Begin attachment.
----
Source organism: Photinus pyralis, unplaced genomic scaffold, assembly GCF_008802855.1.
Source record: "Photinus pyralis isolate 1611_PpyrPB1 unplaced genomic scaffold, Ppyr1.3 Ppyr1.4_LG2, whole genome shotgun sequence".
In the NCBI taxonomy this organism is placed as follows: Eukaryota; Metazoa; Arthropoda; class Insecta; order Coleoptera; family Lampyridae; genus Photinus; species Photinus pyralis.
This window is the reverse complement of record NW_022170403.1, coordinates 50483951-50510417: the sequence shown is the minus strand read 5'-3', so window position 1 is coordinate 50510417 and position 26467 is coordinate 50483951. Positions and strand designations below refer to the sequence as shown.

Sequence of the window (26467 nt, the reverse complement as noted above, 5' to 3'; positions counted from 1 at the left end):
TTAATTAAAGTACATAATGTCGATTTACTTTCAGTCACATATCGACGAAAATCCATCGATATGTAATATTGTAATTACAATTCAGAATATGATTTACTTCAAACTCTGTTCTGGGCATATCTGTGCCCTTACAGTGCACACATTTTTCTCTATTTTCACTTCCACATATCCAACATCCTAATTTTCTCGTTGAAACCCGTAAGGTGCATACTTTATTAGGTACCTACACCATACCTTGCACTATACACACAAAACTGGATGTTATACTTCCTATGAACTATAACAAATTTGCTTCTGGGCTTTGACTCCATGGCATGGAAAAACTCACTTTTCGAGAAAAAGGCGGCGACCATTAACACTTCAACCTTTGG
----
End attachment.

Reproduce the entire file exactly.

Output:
Source organism: Photinus pyralis, unplaced genomic scaffold, assembly GCF_008802855.1.
Source record: "Photinus pyralis isolate 1611_PpyrPB1 unplaced genomic scaffold, Ppyr1.3 Ppyr1.4_LG2, whole genome shotgun sequence".
In the NCBI taxonomy this organism is placed as follows: Eukaryota; Metazoa; Arthropoda; class Insecta; order Coleoptera; family Lampyridae; genus Photinus; species Photinus pyralis.
This window is the reverse complement of record NW_022170403.1, coordinates 50483951-50510417: the sequence shown is the minus strand read 5'-3', so window position 1 is coordinate 50510417 and position 26467 is coordinate 50483951. Positions and strand designations below refer to the sequence as shown.

Sequence of the window (26467 nt, the reverse complement as noted above, 5' to 3'; positions counted from 1 at the left end):
TTAATTAAAGTACATAATGTCGATTTACTTTCAGTCACATATCGACGAAAATCCATCGATATGTAATATTGTAATTACAATTCAGAATATGATTTACTTCAAACTCTGTTCTGGGCATATCTGTGCCCTTACAGTGCACACATTTTTCTCTATTTTCACTTCCACATATCCAACATCCTAATTTTCTCGTTGAAACCCGTAAGGTGCATACTTTATTAGGTACCTACACCATACCTTGCACTATACACACAAAACTGGATGTTATACTTCCTATGAACTATAACAAATTTGCTTCTGGGCTTTGACTCCATGGCATGGAAAAACTCACTTTTCGAGAAAAAGGCGGCGACCATTAACACTTCAACCTTTGG